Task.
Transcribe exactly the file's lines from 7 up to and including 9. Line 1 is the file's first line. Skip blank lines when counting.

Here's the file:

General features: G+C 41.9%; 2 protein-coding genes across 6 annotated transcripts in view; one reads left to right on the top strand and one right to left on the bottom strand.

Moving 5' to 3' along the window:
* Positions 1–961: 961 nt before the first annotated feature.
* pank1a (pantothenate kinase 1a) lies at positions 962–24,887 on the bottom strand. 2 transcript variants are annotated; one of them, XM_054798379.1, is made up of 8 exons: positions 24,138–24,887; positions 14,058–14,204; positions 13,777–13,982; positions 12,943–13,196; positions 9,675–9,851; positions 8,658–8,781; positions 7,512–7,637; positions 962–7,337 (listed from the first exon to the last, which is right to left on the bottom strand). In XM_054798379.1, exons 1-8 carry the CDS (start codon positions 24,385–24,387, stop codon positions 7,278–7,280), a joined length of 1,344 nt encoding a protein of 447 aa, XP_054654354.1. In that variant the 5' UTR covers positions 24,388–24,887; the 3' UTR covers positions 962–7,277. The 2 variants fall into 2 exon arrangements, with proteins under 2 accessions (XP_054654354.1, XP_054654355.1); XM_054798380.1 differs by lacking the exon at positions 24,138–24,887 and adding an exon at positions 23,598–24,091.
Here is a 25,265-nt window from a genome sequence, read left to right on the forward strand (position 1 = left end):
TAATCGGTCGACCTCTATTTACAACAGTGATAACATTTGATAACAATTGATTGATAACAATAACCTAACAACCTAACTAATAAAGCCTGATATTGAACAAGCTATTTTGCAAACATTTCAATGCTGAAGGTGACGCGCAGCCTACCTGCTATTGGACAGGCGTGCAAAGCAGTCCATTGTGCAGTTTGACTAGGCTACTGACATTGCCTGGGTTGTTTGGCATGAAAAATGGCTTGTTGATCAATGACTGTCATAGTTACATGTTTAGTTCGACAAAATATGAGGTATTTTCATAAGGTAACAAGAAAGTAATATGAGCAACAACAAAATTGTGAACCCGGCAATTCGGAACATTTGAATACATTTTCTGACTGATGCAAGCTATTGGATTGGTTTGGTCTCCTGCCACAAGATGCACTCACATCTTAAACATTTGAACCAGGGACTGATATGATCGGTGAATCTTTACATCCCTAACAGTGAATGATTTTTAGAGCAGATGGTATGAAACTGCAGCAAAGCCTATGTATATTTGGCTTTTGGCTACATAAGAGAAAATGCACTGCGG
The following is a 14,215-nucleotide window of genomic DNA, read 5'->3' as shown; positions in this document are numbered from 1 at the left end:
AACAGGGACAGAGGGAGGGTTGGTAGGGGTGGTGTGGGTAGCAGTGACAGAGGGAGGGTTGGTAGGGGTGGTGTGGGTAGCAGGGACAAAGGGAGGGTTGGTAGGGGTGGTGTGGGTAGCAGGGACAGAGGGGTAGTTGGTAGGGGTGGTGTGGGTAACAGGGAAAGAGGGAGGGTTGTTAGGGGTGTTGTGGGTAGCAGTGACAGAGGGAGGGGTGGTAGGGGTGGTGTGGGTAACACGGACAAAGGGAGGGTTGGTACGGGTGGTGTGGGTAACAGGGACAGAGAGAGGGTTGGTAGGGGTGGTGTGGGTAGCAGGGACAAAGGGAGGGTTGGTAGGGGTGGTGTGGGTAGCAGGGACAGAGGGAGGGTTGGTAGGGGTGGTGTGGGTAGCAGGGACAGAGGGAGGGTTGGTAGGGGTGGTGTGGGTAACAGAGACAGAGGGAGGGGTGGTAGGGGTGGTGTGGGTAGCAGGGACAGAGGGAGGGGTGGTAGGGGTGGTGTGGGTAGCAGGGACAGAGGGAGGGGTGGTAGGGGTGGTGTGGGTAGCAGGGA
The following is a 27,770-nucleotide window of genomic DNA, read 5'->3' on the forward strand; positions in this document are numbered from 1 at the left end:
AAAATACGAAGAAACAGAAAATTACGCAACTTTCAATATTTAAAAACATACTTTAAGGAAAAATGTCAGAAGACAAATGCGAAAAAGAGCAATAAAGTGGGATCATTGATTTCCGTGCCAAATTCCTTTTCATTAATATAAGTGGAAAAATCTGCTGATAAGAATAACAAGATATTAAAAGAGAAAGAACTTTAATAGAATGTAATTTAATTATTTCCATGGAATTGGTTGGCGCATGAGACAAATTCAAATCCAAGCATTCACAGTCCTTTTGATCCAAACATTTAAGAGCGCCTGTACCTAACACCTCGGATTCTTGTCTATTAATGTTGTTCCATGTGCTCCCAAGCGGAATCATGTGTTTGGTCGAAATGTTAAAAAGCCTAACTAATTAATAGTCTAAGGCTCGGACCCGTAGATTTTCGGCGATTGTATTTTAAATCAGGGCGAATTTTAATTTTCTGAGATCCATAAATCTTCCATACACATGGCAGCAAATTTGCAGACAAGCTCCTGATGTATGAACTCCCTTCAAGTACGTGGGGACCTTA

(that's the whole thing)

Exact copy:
The following is a 14,215-nucleotide window of genomic DNA, read 5'->3' as shown; positions in this document are numbered from 1 at the left end:
AACAGGGACAGAGGGAGGGTTGGTAGGGGTGGTGTGGGTAGCAGTGACAGAGGGAGGGTTGGTAGGGGTGGTGTGGGTAGCAGGGACAAAGGGAGGGTTGGTAGGGGTGGTGTGGGTAGCAGGGACAGAGGGGTAGTTGGTAGGGGTGGTGTGGGTAACAGGGAAAGAGGGAGGGTTGTTAGGGGTGTTGTGGGTAGCAGTGACAGAGGGAGGGGTGGTAGGGGTGGTGTGGGTAACACGGACAAAGGGAGGGTTGGTACGGGTGGTGTGGGTAACAGGGACAGAGAGAGGGTTGGTAGGGGTGGTGTGGGTAGCAGGGACAAAGGGAGGGTTGGTAGGGGTGGTGTGGGTAGCAGGGACAGAGGGAGGGTTGGTAGGGGTGGTGTGGGTAGCAGGGACAGAGGGAGGGTTGGTAGGGGTGGTGTGGGTAACAGAGACAGAGGGAGGGGTGGTAGGGGTGGTGTGGGTAGCAGGGACAGAGGGAGGGGTGGTAGGGGTGGTGTGGGTAGCAGGGACAGAGGGAGGGGTGGTAGGGGTGGTGTGGGTAGCAGGGA
The following is a 27,770-nucleotide window of genomic DNA, read 5'->3' on the forward strand; positions in this document are numbered from 1 at the left end: